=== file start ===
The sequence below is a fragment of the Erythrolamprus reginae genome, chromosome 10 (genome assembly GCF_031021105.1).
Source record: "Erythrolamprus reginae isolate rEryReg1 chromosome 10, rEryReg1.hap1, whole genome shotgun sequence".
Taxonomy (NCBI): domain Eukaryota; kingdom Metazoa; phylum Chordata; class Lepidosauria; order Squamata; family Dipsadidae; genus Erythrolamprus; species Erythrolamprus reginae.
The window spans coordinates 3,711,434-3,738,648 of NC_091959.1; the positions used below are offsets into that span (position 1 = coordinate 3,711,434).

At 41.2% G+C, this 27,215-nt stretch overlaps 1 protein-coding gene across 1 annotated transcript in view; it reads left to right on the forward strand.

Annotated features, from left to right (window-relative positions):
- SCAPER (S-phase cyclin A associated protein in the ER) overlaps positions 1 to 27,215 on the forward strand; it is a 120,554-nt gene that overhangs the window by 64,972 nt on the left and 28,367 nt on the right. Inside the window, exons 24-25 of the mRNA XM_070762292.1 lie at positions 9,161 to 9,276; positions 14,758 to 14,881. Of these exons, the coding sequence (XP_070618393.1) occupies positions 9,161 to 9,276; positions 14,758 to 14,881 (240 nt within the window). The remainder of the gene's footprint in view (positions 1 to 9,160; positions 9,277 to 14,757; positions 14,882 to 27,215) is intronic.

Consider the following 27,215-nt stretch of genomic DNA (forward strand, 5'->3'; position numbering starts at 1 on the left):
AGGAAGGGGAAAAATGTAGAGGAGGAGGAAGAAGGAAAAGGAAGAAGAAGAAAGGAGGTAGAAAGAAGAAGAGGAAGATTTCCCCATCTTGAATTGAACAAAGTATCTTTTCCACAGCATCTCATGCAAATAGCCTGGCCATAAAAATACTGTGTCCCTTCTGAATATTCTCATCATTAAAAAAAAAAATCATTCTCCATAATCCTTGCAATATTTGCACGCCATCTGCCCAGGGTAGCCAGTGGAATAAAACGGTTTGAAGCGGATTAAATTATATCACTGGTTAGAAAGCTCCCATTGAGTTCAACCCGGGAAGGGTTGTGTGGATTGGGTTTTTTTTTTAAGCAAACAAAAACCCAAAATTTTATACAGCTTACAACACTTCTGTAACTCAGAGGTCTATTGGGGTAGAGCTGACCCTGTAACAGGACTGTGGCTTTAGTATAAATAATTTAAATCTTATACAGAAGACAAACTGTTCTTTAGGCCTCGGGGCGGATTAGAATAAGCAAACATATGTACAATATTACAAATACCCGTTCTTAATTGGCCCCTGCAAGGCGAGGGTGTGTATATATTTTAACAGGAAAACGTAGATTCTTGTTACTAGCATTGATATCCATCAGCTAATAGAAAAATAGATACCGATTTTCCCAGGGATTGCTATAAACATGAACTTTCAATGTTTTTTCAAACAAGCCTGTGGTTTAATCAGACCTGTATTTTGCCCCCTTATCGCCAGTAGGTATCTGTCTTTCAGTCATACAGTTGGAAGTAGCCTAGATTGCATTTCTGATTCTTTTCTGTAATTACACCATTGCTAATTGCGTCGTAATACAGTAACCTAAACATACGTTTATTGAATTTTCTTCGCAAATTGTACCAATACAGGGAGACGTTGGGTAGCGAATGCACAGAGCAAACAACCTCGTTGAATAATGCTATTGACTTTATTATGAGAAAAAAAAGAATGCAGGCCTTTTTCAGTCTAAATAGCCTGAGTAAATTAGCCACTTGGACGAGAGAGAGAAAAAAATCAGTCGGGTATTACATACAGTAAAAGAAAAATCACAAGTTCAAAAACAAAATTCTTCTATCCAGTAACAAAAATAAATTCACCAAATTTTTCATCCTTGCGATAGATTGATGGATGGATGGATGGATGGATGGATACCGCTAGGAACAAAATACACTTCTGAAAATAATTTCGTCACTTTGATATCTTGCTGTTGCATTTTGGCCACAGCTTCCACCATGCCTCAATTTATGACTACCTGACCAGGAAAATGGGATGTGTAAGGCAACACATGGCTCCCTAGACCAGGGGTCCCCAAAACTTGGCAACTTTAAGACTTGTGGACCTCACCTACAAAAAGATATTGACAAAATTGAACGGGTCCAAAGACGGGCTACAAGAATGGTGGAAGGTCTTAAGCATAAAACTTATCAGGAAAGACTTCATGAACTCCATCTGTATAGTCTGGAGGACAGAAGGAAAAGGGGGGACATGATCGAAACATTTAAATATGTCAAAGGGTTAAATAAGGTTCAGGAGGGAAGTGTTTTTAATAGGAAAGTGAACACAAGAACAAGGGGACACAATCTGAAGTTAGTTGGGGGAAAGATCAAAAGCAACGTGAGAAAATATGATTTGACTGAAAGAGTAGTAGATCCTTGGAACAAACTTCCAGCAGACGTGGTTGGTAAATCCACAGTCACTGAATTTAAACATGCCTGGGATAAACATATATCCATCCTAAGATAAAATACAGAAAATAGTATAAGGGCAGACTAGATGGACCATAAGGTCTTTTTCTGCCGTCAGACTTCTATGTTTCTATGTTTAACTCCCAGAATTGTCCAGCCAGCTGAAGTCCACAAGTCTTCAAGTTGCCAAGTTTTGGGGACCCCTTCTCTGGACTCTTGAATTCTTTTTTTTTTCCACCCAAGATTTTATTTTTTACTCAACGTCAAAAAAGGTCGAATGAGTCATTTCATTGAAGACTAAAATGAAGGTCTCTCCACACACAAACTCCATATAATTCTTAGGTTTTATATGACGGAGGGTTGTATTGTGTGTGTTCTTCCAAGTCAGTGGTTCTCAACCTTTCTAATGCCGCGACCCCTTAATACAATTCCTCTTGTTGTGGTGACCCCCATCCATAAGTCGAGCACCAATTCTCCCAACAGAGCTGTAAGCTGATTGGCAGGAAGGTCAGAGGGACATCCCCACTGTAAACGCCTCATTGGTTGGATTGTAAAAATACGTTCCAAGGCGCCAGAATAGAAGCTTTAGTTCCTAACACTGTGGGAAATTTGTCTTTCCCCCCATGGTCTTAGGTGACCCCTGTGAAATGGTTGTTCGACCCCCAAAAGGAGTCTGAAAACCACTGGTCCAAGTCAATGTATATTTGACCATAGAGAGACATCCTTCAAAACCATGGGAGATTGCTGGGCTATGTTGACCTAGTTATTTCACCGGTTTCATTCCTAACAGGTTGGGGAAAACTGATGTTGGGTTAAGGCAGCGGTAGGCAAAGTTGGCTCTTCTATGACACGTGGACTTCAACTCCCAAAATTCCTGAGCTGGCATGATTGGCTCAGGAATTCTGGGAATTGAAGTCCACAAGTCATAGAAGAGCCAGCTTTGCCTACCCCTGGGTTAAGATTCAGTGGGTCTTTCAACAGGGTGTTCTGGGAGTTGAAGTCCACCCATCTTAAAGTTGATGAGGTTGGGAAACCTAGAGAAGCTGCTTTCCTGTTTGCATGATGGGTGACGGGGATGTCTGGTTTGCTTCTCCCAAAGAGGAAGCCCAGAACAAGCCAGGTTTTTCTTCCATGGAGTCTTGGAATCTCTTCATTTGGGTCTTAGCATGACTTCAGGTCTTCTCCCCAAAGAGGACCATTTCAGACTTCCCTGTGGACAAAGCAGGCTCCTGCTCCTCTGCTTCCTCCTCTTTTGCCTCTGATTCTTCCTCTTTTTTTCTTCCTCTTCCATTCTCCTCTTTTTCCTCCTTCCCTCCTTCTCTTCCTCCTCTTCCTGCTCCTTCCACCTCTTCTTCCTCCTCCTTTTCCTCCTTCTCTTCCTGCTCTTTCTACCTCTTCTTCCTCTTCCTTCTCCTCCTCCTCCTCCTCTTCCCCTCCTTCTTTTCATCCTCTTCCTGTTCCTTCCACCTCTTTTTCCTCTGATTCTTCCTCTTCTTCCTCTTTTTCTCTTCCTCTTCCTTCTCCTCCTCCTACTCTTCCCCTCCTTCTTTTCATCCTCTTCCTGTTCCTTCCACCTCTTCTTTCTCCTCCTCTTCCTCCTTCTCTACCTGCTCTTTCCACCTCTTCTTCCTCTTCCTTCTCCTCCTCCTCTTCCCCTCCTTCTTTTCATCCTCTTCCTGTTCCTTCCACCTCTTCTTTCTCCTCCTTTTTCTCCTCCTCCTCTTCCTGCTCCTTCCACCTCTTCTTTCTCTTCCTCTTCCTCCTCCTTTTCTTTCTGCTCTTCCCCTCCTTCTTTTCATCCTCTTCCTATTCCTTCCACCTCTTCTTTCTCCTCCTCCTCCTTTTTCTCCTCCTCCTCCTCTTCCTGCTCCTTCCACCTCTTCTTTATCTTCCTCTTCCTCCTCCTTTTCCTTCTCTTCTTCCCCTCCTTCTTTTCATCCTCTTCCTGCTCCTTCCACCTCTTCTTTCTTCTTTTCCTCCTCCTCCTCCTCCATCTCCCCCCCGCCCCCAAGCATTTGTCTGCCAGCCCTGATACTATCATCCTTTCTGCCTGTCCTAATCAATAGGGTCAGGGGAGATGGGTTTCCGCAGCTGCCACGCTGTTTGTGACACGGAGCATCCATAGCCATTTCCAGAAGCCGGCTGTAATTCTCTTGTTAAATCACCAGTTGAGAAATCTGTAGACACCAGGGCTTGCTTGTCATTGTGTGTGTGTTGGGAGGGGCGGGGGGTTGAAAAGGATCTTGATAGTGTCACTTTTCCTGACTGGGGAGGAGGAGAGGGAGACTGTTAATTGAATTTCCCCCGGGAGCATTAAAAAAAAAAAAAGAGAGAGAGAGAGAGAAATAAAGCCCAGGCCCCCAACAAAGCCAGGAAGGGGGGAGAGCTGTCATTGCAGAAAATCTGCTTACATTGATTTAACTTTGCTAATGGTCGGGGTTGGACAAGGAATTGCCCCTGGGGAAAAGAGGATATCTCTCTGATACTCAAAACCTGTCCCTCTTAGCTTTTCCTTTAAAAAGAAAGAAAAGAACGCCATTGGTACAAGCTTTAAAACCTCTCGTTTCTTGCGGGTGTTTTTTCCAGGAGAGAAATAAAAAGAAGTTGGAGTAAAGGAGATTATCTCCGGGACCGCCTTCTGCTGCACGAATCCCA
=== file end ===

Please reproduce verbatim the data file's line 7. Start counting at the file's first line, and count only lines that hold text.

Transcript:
- SCAPER (S-phase cyclin A associated protein in the ER) overlaps positions 1 to 27,215 on the forward strand; it is a 120,554-nt gene that overhangs the window by 64,972 nt on the left and 28,367 nt on the right. Inside the window, exons 24-25 of the mRNA XM_070762292.1 lie at positions 9,161 to 9,276; positions 14,758 to 14,881. Of these exons, the coding sequence (XP_070618393.1) occupies positions 9,161 to 9,276; positions 14,758 to 14,881 (240 nt within the window). The remainder of the gene's footprint in view (positions 1 to 9,160; positions 9,277 to 14,757; positions 14,882 to 27,215) is intronic.